The picture shows a police officer taking fingerprints of a refugee in the Police Immigration office in Svinesund, Norway: EPA, Archive
The picture shows a police officer taking fingerprints of a refugee in the Police Immigration office in Svinesund, Norway: EPA, Archive

One in two refugees who filed for asylum between 2015 and 2016 in Europe was still waiting for an answer at the end of last year, according to a study published by the Pew Research Center.

According to the study, Italy is the country with the lowest percentage of refugees waiting for their asylum applications to be processed, but in the rest of Europe, over one million applicants between 2015 and 2016 were still in limbo at the end of last year.


The estimate is based on government data, according to which 52 percent of the protagonists of 2.2 million people who arrived in EU countries, Norway and Switzerland until December 31, 2016, did not know whether they would be authorized to remain in Europe or whether they would have to go back home.

Syria, Afghanistan and Iraq were the country of origin of most asylum seekers, constituting over 50 percent of the total. Italy topped list for processed cases For Syrian nationals, Germany was the quickest to process applications - with an average processing time of three months.

Norway was the slowest, with waiting times lasting a year on an average. Italy was the country with the highest percentage of processed applications. By the end of 2016, around 55,000 migrants who had landed on Italian coasts over the two-year period were waiting to learn the outcome of their request out of a total of 185,000 arrivals.

By contrast, in Hungary and Greece, nine out of 10 asylum seekers were still waiting for a response at the end of 2016.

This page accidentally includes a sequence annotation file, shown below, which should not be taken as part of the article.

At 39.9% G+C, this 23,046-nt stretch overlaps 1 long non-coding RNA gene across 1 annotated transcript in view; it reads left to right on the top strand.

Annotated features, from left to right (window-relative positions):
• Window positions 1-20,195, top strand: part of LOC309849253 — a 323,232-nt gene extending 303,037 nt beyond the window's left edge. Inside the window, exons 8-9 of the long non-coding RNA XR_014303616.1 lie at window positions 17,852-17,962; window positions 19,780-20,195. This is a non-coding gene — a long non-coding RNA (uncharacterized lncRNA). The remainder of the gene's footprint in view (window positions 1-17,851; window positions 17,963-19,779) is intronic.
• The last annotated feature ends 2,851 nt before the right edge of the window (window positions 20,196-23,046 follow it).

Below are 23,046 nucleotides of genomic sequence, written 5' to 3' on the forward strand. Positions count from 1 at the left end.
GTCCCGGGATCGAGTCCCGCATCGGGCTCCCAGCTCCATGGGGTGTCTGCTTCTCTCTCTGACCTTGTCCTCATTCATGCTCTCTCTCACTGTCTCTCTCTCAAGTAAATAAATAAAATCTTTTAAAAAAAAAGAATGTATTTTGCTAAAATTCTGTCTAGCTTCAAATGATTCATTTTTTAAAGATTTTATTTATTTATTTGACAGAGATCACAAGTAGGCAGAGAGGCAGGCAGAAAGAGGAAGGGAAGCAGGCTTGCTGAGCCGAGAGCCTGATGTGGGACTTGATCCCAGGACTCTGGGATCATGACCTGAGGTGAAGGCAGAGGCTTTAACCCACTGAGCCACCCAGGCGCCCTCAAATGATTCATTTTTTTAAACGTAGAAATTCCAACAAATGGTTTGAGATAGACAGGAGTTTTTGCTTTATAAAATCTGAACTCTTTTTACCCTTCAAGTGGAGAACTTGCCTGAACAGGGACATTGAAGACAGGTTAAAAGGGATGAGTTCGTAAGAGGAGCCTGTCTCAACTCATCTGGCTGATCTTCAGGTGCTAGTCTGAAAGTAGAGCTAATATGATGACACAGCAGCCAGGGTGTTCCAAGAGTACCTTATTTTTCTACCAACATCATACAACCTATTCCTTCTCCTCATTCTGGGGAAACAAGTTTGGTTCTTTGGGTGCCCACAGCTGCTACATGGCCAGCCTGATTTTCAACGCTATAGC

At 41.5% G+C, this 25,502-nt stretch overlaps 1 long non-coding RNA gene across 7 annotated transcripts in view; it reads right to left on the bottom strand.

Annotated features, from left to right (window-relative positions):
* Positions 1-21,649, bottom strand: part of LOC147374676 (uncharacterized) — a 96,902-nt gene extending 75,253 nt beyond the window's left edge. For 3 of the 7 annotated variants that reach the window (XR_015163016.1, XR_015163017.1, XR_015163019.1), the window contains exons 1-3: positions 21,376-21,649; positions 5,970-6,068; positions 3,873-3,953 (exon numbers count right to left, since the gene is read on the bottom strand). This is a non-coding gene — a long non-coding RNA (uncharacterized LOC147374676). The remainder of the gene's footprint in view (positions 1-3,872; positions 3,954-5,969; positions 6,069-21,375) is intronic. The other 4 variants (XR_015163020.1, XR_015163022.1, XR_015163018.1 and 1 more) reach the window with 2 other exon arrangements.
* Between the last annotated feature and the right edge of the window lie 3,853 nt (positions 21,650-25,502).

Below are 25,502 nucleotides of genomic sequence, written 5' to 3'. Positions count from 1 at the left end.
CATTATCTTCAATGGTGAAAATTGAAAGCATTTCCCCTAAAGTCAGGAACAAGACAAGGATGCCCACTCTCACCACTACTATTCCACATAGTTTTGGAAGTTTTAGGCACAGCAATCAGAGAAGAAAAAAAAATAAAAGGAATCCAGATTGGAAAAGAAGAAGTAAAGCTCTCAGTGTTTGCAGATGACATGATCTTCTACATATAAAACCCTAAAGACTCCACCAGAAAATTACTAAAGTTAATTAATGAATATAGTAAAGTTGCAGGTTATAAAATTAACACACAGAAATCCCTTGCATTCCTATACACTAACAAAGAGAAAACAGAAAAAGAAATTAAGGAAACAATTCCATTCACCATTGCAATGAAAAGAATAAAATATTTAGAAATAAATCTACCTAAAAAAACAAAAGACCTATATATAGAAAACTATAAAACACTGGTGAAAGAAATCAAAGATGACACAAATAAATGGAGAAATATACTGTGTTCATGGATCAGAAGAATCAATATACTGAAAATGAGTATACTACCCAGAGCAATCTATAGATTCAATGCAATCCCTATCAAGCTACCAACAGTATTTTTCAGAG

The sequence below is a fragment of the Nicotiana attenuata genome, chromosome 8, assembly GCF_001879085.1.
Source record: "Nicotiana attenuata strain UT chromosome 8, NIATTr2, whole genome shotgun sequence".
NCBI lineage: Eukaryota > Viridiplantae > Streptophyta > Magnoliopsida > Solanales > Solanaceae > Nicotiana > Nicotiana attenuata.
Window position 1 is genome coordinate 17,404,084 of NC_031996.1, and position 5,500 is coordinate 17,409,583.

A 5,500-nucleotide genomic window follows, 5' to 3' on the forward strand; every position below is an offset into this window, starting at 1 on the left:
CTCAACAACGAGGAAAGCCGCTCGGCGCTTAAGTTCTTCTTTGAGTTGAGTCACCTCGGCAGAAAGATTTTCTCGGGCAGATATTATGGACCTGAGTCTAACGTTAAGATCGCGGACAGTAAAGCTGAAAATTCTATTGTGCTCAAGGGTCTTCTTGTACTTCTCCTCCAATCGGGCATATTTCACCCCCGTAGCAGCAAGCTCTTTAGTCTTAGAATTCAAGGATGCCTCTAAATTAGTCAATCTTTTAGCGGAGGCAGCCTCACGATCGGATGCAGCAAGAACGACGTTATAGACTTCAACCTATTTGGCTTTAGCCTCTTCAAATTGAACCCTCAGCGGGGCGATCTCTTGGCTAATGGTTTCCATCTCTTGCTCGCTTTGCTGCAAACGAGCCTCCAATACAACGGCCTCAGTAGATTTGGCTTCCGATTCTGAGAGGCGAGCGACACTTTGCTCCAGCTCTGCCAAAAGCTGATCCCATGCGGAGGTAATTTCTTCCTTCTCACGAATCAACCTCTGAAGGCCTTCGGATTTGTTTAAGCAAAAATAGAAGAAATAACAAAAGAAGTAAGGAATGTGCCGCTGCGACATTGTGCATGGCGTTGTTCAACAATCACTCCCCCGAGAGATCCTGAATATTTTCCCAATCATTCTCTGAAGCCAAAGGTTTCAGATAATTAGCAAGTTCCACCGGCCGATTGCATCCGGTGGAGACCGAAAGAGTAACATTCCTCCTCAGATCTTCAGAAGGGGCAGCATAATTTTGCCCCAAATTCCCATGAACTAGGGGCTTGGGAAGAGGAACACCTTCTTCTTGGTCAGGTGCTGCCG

Political pressure among factors affecting waiting period

Various factors had an impact on the timeframe required for the solution of cases, the research said, including the ability of institutions to deal with the high number of requests, the country of origin of applicants and political pressure to accelerate or delay requests.

Public opinion also had an impact, according to a Pew survey conducted last spring.The poll showed that in Greece and Hungary, a great majority of the population (90 percent and 66 percent respectively) disapproved of the way Europe was dealing with the immigration crisis.

In Austria and France, two other nations that were affected by the inflow, about two-thirds of the applicants were still waiting for an answer at the end of last year. Germany rejected the highest number of refugees.

Meanwhile authorities lost track of about 100,000 migrants - or five percent of the total number of refugees - whose applications: some of them could still be in Europe and risk repatriation.
 

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